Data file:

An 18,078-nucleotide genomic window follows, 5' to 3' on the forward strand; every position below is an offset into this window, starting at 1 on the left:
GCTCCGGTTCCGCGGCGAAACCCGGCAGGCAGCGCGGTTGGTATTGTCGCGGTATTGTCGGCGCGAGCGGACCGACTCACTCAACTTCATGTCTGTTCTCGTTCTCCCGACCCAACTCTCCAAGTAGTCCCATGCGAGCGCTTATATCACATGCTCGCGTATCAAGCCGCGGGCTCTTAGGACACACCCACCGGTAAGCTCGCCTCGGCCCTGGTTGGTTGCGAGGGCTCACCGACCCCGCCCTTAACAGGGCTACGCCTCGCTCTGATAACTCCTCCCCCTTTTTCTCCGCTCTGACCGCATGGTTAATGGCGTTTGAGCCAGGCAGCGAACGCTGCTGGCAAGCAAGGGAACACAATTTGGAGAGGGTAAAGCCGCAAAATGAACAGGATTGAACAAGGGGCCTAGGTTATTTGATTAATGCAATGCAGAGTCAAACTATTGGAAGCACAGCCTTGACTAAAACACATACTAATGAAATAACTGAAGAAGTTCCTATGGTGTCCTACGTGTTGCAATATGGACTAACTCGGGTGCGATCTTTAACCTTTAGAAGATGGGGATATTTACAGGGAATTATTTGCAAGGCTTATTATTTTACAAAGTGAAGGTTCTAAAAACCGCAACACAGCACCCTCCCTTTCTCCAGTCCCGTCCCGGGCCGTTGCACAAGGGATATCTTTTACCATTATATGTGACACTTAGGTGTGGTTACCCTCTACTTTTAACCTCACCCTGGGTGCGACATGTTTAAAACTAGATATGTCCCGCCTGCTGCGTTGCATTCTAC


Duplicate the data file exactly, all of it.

An 18,078-nucleotide genomic window follows, 5' to 3' on the forward strand; every position below is an offset into this window, starting at 1 on the left:
GCTCCGGTTCCGCGGCGAAACCCGGCAGGCAGCGCGGTTGGTATTGTCGCGGTATTGTCGGCGCGAGCGGACCGACTCACTCAACTTCATGTCTGTTCTCGTTCTCCCGACCCAACTCTCCAAGTAGTCCCATGCGAGCGCTTATATCACATGCTCGCGTATCAAGCCGCGGGCTCTTAGGACACACCCACCGGTAAGCTCGCCTCGGCCCTGGTTGGTTGCGAGGGCTCACCGACCCCGCCCTTAACAGGGCTACGCCTCGCTCTGATAACTCCTCCCCCTTTTTCTCCGCTCTGACCGCATGGTTAATGGCGTTTGAGCCAGGCAGCGAACGCTGCTGGCAAGCAAGGGAACACAATTTGGAGAGGGTAAAGCCGCAAAATGAACAGGATTGAACAAGGGGCCTAGGTTATTTGATTAATGCAATGCAGAGTCAAACTATTGGAAGCACAGCCTTGACTAAAACACATACTAATGAAATAACTGAAGAAGTTCCTATGGTGTCCTACGTGTTGCAATATGGACTAACTCGGGTGCGATCTTTAACCTTTAGAAGATGGGGATATTTACAGGGAATTATTTGCAAGGCTTATTATTTTACAAAGTGAAGGTTCTAAAAACCGCAACACAGCACCCTCCCTTTCTCCAGTCCCGTCCCGGGCCGTTGCACAAGGGATATCTTTTACCATTATATGTGACACTTAGGTGTGGTTACCCTCTACTTTTAACCTCACCCTGGGTGCGACATGTTTAAAACTAGATATGTCCCGCCTGCTGCGTTGCATTCTAC